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Senate Returns To Work In Final Week Before Summer Recess
Sen. Rick Scott walks to Senate Minority Leader Mitch McConnell's office in the U.S. Capitol Building on August 1 in Washington, D.C.Anna Moneymaker / Getty Images

On Medicare, Florida’s Rick Scott picks a fight he cannot win

Rick Scott apparently wants to have a "conversation" over which party wants to "cut" Medicare and Social Security. He may not like where the chat ends up.


There are few issues on which Democrats are more confident than Social Security and Medicare. These pillars of modern American life — sometimes referred to in political circles as “entitlements” — are popular, effective, and lifesaving programs that Democratic officials took the lead in creating, and which the party has championed since their inception.

They’re also programs Republicans have spent recent decades trying to undermine and privatize out of existence.

As this year’s midterm elections approach, the conventional wisdom suggests that Social Security and Medicare won’t be among the dominant issues dictating outcomes, but Democrats would love for that to change — and they’re getting a surprising amount of help from prominent GOP officeholders and candidates.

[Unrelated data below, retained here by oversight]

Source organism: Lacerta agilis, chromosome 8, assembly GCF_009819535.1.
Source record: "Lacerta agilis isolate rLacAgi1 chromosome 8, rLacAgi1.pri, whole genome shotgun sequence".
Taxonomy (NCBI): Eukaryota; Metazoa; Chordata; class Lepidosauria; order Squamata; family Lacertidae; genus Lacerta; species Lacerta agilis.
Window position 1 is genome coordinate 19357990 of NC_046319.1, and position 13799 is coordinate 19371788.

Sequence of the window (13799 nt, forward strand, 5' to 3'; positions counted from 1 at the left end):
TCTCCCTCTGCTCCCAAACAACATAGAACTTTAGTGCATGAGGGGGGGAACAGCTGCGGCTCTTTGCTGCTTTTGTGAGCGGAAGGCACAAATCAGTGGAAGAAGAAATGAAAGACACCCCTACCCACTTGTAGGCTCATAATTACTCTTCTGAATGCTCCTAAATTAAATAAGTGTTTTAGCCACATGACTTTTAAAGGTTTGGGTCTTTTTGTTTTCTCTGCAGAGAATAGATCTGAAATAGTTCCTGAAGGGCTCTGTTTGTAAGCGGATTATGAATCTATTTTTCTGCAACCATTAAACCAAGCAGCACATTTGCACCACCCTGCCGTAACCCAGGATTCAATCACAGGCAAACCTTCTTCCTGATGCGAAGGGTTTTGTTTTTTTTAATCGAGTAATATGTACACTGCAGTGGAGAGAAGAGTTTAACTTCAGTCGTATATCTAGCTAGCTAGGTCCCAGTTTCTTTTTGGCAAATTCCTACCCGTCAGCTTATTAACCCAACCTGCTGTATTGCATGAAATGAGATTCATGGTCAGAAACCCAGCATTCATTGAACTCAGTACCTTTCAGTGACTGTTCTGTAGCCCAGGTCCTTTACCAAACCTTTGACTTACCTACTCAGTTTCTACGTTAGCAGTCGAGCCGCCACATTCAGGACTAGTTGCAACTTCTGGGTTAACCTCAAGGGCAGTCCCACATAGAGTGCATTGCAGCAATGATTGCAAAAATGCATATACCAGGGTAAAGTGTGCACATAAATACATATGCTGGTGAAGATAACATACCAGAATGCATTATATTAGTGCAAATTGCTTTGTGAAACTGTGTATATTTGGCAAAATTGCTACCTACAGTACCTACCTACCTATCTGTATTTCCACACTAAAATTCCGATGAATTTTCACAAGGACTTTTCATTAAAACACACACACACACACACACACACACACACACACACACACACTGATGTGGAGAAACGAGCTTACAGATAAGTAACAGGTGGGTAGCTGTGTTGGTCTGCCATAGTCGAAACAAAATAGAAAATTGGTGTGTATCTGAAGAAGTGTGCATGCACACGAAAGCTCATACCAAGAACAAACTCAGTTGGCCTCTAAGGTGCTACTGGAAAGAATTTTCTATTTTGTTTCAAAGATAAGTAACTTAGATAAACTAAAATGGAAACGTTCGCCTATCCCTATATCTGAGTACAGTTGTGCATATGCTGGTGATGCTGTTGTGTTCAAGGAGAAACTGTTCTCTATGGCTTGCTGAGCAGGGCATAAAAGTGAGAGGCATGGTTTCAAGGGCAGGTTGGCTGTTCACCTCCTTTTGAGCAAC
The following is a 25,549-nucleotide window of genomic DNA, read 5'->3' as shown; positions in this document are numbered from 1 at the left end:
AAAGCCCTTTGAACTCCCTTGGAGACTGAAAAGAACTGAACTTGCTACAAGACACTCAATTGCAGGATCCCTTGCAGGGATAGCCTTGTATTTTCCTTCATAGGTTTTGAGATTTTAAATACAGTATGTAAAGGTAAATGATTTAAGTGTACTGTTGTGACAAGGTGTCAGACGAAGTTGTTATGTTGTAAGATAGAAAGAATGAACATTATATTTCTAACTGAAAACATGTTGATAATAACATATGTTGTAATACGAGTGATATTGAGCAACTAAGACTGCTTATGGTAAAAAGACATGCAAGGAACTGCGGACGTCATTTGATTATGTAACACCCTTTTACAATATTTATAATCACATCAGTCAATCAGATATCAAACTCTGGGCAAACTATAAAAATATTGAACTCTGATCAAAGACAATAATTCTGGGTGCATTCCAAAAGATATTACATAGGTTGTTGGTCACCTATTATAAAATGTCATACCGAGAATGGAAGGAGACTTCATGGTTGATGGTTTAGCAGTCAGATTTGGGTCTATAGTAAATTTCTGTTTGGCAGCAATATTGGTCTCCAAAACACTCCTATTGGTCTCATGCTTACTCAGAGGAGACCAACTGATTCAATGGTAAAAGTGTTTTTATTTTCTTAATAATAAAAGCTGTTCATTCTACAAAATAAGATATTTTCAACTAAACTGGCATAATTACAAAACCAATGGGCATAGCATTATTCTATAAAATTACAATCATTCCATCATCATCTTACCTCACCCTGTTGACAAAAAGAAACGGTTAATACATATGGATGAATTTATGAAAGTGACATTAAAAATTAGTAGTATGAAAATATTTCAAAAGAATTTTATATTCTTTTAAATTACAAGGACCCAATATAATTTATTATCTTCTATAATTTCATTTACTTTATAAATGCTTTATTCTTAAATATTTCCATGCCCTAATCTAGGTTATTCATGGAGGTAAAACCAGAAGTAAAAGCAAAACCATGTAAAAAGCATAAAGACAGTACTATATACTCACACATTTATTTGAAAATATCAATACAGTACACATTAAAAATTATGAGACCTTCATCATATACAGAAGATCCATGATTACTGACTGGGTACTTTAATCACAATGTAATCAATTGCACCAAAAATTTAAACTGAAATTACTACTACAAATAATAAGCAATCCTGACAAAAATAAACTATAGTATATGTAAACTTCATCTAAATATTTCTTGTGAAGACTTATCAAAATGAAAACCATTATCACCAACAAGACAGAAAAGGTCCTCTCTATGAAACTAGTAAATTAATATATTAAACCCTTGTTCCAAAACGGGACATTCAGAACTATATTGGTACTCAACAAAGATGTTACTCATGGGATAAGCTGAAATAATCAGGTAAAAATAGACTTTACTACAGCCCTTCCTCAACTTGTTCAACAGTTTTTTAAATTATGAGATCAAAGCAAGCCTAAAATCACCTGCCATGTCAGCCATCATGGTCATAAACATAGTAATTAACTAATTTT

In Arizona, for example, Republican Senate hopeful Blake Masters recently endorsed privatizing Social Security, despite running in a state with quite a few retirees. In Wisconsin, Republican Sen. Ron Johnson soon after raised a few eyebrows, endorsing the idea of moving Medicare and Social Security into Congress’ discretionary budget — in the process, ending guaranteed and automatic benefits — where they could be subjected to annual cuts.

And then there’s Republican Sen. Rick Scott of Florida — another state where a handful of retirees reside — who published this odd tweet yesterday, taking aim at President Joe Biden.

“This is the guy that just applauded Dems cutting $280 BILLION from Medicare while on vacation at the beach. [Biden] spent decades trying to CUT Medicare & Social Security. My plan is focused on preserving them.”

Right off the bat, given Scott’s professional background — he helped oversee a company that committed Medicare fraud on a massive and historic scale — this is a subject he should probably try to avoid.

What’s more, the idea that the Inflation Reduction Act "cuts" Medicare is utterly bonkers. One of the central provisions of the legislation involves empowering the Medicare program to negotiate lower prices for consumers on prescription medications. In the English language, there is no credible definition of “cut” under which this falls.

Scott has been corrected on this before. The GOP senator keeps trying to deceive the public anyway.

Finally, there’s the Floridian’s own plan, which calls for putting all government programs — including Social Security and Medicare — up for renewal every five years, necessarily putting their futures on unstable and uncertain ground.

By way of a defense, Scott has said he wants to initiate “a conversation“ about major changes to Medicare and Social Security, which is generally a polite euphemism Republicans use when pushing for entitlement cuts.

All of which leads to an awkward question for the controversial senator: Why pick a fight over an issue where he cannot win?